• “He first reached No. 1 in the fall of 2015 after winning five times that year, including his first major at the PGA Championship. The following spring, he won three more tournaments in a span of six starts, capped by a wire-to-wire victory in The Players Championship that gave him the highest points average in the world ranking since Tiger Woods. He stayed No. 1 for 47 weeks and looked to be the dominant player he always wanted to be.”
5. Emerald Isle, Pt 3
A bit of our Gianni Magliocco’s latest exploration of Ireland.
  • “In Part Two of our Exploring Ireland Series, we focused on the north-west of the island, taking the trip to County Donegal and showcasing the Old Tom Morris Links. Now it’s time for Part Three, and we’re staying along the “Wild Atlantic Way,” and heading down along the coast and into County Clare.”
  • “Clare is easily one of the top destinations in Ireland. The county is home to some of the best scenery in the country, with one particular natural wonder drawing well over a million visitors each year. Along with its incredible sights, the county is of course home to some of the top golf courses on the island and is a contender for the best destination in Ireland for traditional music, with a multitude of bars hosting live music sessions each night of the week.”
  • “While Trump Doonbeg and the host of next year’s Irish Open, Lahinch Golf Club, often grab all of the headlines for courses in Clare, they aren’t the only options. Diverting away from those well-known spots, my recommendation for a day out on the links in this area is at Spanish Point Golf Club.”
  • “Spanish Point is a real hidden gem out west. The track is a nine-hole course that took the title this year for “Best 9 Hole Course in Munster.” The course opened in 1896, and sits right on top of the Spanish Point beach, offering spectacular views of the Atlantic Ocean.”
6. Nicklaus, Norman & more on driving
At last week’s PNC Father/Son, Andrew Tursky talked to Jack Nicklaus, Greg Norman, and others about driving the golf ball’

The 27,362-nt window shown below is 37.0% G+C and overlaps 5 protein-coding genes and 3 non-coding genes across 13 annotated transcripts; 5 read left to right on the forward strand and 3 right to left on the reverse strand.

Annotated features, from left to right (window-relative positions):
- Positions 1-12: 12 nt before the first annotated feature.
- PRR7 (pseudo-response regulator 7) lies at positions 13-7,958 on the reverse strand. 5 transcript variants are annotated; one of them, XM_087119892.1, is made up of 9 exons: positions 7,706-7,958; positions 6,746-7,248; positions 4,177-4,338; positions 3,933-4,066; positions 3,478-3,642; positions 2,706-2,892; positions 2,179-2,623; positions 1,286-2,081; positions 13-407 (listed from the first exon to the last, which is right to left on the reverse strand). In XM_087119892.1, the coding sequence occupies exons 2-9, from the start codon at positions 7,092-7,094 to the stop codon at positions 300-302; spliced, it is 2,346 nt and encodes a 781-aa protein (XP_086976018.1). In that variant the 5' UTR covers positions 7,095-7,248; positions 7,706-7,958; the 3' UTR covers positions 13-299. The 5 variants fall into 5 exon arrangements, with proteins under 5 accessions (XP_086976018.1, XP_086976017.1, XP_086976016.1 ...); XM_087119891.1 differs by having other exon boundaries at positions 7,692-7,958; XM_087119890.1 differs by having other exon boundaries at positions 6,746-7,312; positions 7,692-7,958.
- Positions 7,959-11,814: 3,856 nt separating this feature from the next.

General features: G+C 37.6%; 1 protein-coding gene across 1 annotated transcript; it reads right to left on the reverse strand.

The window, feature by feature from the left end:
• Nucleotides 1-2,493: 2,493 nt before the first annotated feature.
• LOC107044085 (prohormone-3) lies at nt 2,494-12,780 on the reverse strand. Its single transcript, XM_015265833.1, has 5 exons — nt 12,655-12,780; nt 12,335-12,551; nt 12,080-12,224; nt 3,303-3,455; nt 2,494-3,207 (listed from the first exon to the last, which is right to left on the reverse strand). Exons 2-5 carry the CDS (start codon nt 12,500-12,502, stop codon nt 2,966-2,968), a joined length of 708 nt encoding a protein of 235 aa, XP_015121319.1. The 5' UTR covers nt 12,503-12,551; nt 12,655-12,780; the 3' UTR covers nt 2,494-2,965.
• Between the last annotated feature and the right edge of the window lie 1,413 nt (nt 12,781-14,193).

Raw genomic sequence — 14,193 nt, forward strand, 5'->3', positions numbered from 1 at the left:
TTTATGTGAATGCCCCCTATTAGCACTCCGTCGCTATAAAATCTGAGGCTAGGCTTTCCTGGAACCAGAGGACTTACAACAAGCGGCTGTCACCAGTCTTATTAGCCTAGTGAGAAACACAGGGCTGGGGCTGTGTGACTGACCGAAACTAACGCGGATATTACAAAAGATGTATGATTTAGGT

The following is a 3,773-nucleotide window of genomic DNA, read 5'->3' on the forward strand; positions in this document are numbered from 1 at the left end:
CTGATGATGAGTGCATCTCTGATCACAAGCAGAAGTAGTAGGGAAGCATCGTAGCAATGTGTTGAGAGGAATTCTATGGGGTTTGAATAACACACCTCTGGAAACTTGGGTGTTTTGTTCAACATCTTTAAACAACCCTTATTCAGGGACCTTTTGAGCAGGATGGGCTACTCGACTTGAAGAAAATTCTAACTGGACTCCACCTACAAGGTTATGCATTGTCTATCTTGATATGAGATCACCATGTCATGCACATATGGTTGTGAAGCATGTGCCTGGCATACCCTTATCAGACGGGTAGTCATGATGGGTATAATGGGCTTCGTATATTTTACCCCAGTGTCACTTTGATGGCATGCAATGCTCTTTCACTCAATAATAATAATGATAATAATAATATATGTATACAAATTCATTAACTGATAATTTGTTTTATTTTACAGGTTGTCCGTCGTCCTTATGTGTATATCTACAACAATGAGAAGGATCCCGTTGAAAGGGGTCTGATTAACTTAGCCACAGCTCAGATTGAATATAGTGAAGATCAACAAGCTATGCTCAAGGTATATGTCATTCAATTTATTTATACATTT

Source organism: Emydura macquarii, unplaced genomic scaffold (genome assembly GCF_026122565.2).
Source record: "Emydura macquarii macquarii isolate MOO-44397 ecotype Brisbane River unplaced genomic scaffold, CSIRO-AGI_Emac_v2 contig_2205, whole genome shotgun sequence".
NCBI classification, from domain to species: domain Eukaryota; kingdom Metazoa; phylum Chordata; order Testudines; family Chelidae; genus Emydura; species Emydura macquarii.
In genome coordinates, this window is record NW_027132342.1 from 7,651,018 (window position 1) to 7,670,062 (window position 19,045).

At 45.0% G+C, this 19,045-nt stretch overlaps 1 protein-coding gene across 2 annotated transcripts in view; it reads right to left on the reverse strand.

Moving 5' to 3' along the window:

“Q: In your opinion, you can include yourself, who are the top 3 greatest drivers of the golf ball of all time?”
  • “NICKLAUS: Norman’s gotta be (up there). Norman was a really good driver. He drove the ball very long and very straight. Norman was a really good driver of the golf ball. Norman was good. I mean Hogan was really good. Snead was really good. And I didn’t see Byron play that much but I’m sure Byron was really good. I mean Irwin was a really good driver of the golf ball. I think I was a good driver. I think if you take length and accuracy I was probably close to the top of the list every year. Not that they kept stats back then. Wieskopf was a really good driver of the golf ball. Actually Johhny Miller was a really good driver of the golf ball. I’ve given you more than three.”
  • “Arnold became a good driver of the golf ball after he stopped winning majors. Arnold drove it all over the place when he was young, and he won from there. A bit like Tiger. Tiger drove it all over the place and still won. And once Arnold actually stopped winning he became a really good driver. I mean really good.”
  • “Today’s game, you know, I don’t really know who’s a good driver today. I can’t tell because they hit it so far, and I don’t think they pay much attention to accuracy.
  • “Because I think the best drivers are the guys that hit it the longest and the straightest; the combination of the two. And when they need to. And a lot of times it’s either a 2-iron or a 1-iron or a 4-wood is a drive too. It’s being smart with what club you play off the tee. Because that’s part of it, that’s still driving. Not just hitting with a driver.”
7. Ain’t what they used to be!
Geoff Shackelford referencing the Powers article that leads this newsletter.
  • “Tiger’s 4.57 scoring average on par-5s stands out. “
  • “Powers writes…The number matches the worst mark in Woods’ career; in 2013 he also had a 4.57 average. However that year it was good enough to tie him for fourth on tour. This year, that mark tied him for 24th, by far the worst standing of his career in the category. Prior to this season, Woods had never finished worse than T-6 for a season in par-5 scoring average.”